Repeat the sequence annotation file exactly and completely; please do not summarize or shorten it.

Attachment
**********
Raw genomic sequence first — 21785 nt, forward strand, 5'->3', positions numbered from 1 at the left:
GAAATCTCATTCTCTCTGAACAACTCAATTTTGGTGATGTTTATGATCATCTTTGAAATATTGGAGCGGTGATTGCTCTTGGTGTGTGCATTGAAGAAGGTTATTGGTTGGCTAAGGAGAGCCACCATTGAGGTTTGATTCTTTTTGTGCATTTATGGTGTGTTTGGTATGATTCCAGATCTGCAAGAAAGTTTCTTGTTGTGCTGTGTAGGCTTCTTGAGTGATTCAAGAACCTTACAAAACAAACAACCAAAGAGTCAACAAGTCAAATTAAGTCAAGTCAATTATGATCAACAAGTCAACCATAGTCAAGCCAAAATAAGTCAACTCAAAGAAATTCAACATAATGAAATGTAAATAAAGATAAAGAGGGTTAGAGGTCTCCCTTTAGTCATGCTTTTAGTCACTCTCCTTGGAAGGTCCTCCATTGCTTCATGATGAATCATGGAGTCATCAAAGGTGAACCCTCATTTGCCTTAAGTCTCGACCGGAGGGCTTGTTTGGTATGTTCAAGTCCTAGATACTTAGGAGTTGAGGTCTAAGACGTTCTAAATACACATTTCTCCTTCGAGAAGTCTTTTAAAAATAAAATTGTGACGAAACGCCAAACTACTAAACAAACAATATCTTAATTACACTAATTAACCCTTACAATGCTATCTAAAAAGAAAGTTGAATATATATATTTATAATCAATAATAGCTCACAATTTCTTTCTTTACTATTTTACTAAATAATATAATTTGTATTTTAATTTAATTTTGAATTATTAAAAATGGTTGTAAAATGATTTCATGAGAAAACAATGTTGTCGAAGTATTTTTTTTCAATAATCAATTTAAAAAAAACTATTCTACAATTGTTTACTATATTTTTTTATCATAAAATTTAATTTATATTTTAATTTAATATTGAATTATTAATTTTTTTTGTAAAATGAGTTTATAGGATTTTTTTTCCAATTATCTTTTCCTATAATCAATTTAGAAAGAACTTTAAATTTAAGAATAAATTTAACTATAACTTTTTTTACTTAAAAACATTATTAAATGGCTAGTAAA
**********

Raw genomic sequence first — 21785 nt, forward strand, 5'->3', positions numbered from 1 at the left:
GAAATCTCATTCTCTCTGAACAACTCAATTTTGGTGATGTTTATGATCATCTTTGAAATATTGGAGCGGTGATTGCTCTTGGTGTGTGCATTGAAGAAGGTTATTGGTTGGCTAAGGAGAGCCACCATTGAGGTTTGATTCTTTTTGTGCATTTATGGTGTGTTTGGTATGATTCCAGATCTGCAAGAAAGTTTCTTGTTGTGCTGTGTAGGCTTCTTGAGTGATTCAAGAACCTTACAAAACAAACAACCAAAGAGTCAACAAGTCAAATTAAGTCAAGTCAATTATGATCAACAAGTCAACCATAGTCAAGCCAAAATAAGTCAACTCAAAGAAATTCAACATAATGAAATGTAAATAAAGATAAAGAGGGTTAGAGGTCTCCCTTTAGTCATGCTTTTAGTCACTCTCCTTGGAAGGTCCTCCATTGCTTCATGATGAATCATGGAGTCATCAAAGGTGAACCCTCATTTGCCTTAAGTCTCGACCGGAGGGCTTGTTTGGTATGTTCAAGTCCTAGATACTTAGGAGTTGAGGTCTAAGACGTTCTAAATACACATTTCTCCTTCGAGAAGTCTTTTAAAAATAAAATTGTGACGAAACGCCAAACTACTAAACAAACAATATCTTAATTACACTAATTAACCCTTACAATGCTATCTAAAAAGAAAGTTGAATATATATATTTATAATCAATAATAGCTCACAATTTCTTTCTTTACTATTTTACTAAATAATATAATTTGTATTTTAATTTAATTTTGAATTATTAAAAATGGTTGTAAAATGATTTCATGAGAAAACAATGTTGTCGAAGTATTTTTTTTCAATAATCAATTTAAAAAAAACTATTCTACAATTGTTTACTATATTTTTTTATCATAAAATTTAATTTATATTTTAATTTAATATTGAATTATTAATTTTTTTTGTAAAATGAGTTTATAGGATTTTTTTTCCAATTATCTTTTCCTATAATCAATTTAGAAAGAACTTTAAATTTAAGAATAAATTTAACTATAACTTTTTTTACTTAAAAACATTATTAAATGGCTAGTAAA